AmericaOne was finishing a few tests on the Hauraki Gulf, checking a new mainsail and spinnaker before Tuesday's start of the America's Cup challenger finals. The sun was out, the wind kicked up whitecaps, the boat felt fast, skipper Paul Cayard was smiling and the mood was upbeat.

In the distance, Italian entry Prada, the last remaining obstacle to Cayard's quest to sail for the Cup, appeared under tow headed for harbor, its testing finished. "There goes the enemy," someone said to mainsail trimmer Terry Hutchinson of Annapolis.

"That's not the enemy," he replied with a smile. "That's just a bump on the way to the enemy."

If Hutchinson sounded cocky, he's not alone. Much can be learned by the way a skipper and crew behave in the days before a big America's Cup showdown, and the sailors of AmericaOne do not look worried.

On Tuesday, they begin a best-of-nine series to determine who advances to the Cup match against Team New Zealand.

Opponent Prada is formidable. The two boats raced five times in the three-month-old Cup season; Prada won the first two, AmericaOne the last three. All were decided by a minute or less except for one semifinal, settled when Prada's mast crashed to the deck.

Under race rules, last weekend the teams dropped shrouds that have hidden their hulls and keels all season. What lurked below was no surprise--very similar hull shapes and reasonably similar keels, winged ballast bulbs and rudders.

"The performance of the boats will probably be pretty close over a broad range of conditions," AmericaOne designer Bruce Nelson said. "The difference might be two seconds a mile. It will be interesting to see which boat enjoys that advantage and in what conditions. But it's going to be close, and performance of the sailing team will make the difference."

"It's taken three regattas [in International America's Cup Class boats] to figure out what works," said Prada designer Doug Peterson, who co-designed the last two Cup winners, America{+3} and Team New Zealand. "But all the boats are closer now. This America's Cup is about sailing, not just boat design. Now we'll see the sailors playing a bigger role, which is good for the event."

And, by AmericaOne's assessment, good for them.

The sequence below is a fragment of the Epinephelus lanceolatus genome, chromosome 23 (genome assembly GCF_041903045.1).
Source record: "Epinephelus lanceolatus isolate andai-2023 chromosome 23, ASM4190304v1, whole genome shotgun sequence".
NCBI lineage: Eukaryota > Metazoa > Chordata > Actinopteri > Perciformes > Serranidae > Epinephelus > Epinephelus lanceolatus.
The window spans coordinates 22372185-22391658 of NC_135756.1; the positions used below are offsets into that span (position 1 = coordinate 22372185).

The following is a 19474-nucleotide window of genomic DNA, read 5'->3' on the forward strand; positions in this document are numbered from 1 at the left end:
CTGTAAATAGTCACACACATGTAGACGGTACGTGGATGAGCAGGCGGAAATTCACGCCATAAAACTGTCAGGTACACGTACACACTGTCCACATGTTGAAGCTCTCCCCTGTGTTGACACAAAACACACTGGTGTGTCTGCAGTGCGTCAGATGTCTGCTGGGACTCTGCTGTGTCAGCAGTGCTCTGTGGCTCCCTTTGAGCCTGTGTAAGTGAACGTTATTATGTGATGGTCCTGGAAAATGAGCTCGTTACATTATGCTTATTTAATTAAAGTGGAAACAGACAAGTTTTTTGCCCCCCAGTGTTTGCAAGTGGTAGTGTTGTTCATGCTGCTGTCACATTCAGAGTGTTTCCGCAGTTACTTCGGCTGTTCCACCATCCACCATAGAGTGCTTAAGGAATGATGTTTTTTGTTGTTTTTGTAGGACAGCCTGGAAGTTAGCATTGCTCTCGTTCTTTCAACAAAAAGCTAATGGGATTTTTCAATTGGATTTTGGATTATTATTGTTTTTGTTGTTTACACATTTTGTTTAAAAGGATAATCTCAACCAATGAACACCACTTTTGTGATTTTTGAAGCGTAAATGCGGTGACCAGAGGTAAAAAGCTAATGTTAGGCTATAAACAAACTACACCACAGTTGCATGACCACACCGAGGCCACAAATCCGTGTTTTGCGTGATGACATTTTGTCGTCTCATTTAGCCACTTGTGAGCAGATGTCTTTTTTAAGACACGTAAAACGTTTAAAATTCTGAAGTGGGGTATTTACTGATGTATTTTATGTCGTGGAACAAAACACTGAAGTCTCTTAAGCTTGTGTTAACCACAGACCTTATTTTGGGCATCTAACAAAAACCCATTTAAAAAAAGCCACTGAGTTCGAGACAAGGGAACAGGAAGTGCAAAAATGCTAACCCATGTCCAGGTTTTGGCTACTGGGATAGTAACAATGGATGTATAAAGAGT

From the outset, Cayard said he would be happy to get to the challenger finals against Prada in equal equipment. He knows rival skipper Francesco deAngelis well; the two sailed together for years on Italian big-boat teams, deAngelis steering and Cayard calling tactics.

Are they friends? "We are competitors," deAngelis said. "Maybe after, we can be friends."

First, there is the matter of survival. On paper, it doesn't look like a fair fight. Cayard, at 40, is at the top of his game, focused and well prepared for his fifth Cup campaign. He's an expert match racer. Twice before he has sailed a series finale for the Cup, losing both times to faster boats. In equal equipment, he will be dangerous.

Cayard has surrounded himself with top young talent--Hutchinson, a J-24 world champion; Olympic aspirant Morgan Larson; Whitbread and America's Cup veteran John Kostecki as tactician; Cup veteran Lexi Gahagan as navigator; and world match-racing champion Gavin Brady as strategist.

The stream of information coming to Cayard, as overheard over onboard microphones, is notable for its certainty. A minute before a start, Kostecki will sift through the advice of many and say decisively: "Left side is good," or "We want the right." Cayard seems to trust him, which frees him to carve out space to get to the favored side using his match-racing skill without worrying whether the information is correct.

By contrast, deAngelis, in his first Cup, relies almost entirely on Star-class world champion Torben Grael for tactical input. Grael is by all accounts very good, but he is in his first Cup and does not have the breadth of input.

"We may not have as many famous names," said deAngelis, "but the system is the same. It is our first time, but we are making it together, and that is good."

On its side of the ledger, Prada has been practicing as a team 2 1/2 years as opposed to one year for AmericaOne. Boathandling and crew work were good from Day One; gear has been tested and is unlikely to break. And the massive budget of more than $50 million provided by fashion magnate Patrizio Bertelli has enabled Peterson and the design team to test various hull, rig and sail combinations to find the best. If it comes down to a battle of will and experience vs. a slight speed edge, as many expect, Cayard's experience and leadership could prove critical. Sailors who have been around the Cup say Cayard is making all the right moves.

"He gave a little pep talk the other night," said Ralfie Steitz, who used to sail with Dennis Conner's Stars & Stripes but now is a backup crewman on AmericaOne. "It reminded me of Dennis when he was young and really into it. Paul told us to stay calm, that this is nine races and you only have to win five. If things don't go well at the beginning, we're not going to panic."

"At team meetings," said Hutchinson, "Paul says he feels better about this series than any other he's been in. He's seen the movie often enough, he knows what the other side is going through. He's been through it himself.

"These guys [Prada], if they get us down, they'd better be able to close it, because we're not going to let up. Likewise, if we get them down, we're ready to close it. The hardest thing about winning is putting yourself in position to close it out. We're relying on Paul's experience to do that."